For your first nat pack it wasn't awful, although it wasn't great either. First and foremost getting one sound bite and making it a compelling nat sound package out of it is tough. The lady was alright but from a storytelling standpoint you didn't tell me anything. Other that this was her fifth or six year coming and why she likes to come. There where a lot of unanwsered questions in this story. You had a fair being, ok middle and bad ending from a stroytelling standpoint.
On the technical side of shooting, good white balance good nat sound of the band playing. You understand Wide, Medium but you lacked good tight shots. A majority of the shots where steady and nicely composed. Although your attempts of getting off the pod to get some low angle stuff was shaky.
The editing was good in spots bad in others. Your pacing was off in the edit compared to the action/reaction b-roll that you shot. I don't know if WTIC is edit non-linear or not, cutting to the beat shouldn't be a issue if you are edit non-linear. You need to practice your pacing both in telling the story and in the edit. Audio wise you worked it in and out although it fading out a little to quickly off the top to get to that first sound bite.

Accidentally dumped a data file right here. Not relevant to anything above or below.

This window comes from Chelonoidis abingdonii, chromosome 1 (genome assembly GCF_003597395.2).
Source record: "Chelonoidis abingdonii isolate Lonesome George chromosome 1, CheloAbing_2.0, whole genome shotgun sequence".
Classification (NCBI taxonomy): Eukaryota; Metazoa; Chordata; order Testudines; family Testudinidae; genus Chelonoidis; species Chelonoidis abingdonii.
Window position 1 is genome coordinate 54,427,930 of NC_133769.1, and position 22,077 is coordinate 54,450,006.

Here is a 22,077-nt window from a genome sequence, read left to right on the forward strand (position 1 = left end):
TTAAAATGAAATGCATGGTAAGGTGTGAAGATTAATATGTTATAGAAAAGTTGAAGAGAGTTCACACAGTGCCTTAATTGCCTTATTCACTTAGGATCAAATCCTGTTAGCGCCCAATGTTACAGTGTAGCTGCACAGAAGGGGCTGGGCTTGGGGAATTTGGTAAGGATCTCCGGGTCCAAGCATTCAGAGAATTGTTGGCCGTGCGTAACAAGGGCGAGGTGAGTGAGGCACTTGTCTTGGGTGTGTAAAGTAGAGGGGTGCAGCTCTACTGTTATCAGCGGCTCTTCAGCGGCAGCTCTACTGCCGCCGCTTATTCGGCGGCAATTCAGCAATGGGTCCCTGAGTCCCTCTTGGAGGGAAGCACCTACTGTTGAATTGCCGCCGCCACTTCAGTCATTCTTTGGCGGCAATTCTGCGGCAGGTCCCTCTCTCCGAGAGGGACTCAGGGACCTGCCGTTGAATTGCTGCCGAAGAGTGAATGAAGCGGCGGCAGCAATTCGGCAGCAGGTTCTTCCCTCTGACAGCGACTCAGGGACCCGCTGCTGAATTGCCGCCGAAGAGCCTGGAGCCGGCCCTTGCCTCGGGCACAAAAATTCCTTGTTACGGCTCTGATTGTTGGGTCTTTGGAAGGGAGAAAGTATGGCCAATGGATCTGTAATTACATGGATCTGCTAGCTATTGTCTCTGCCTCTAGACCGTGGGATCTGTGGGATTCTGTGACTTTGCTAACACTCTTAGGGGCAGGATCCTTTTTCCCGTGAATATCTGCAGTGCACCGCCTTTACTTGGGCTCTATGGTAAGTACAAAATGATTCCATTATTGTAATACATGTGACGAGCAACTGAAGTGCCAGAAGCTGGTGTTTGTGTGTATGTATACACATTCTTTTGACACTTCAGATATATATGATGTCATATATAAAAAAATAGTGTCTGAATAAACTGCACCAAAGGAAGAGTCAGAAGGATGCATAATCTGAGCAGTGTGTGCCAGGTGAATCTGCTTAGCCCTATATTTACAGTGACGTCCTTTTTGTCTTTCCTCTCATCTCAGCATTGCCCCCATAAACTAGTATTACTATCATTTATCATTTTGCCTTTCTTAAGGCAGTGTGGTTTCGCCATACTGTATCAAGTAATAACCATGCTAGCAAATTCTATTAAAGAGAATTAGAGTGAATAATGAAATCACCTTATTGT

Now that you've heard the good and bad, it's time to prepare for the next time you shoot a nat pack. I generally try to shoot nat packs that are visual and has a good story to be told. I'll interview three or more people to make a decent nat sound package. That helps too build a story within the story. I'll gather as much nat sound or nat sots as I can to be used for transitons and pacing. As well shoot enough for the package only to stop and go back and get those ten gravy shots. Be it the "God Wide Shot" some more tight shots or more reaction shots. That way I won't have to use the same five shots twice like you had too.
So the next time you shoot a nat sound package here should be your checklist.
1. Talk to more people (For the Jazz Story I'd tried to get a musician, vendor, ect..)
2. Devolp a story within the story (Begin,Middle and End)
3. Shoot more b-roll and tight shots (Have enough too b-roll the whole story, only to stop and get ten more gravy shots)
4. Pacing (Both in the edit and the telling of the story)
Bottom line jazz story is your starting point. Now it's time to practice everytime you get a chance.
For practice makes perfect. Good Luck on your next shoot.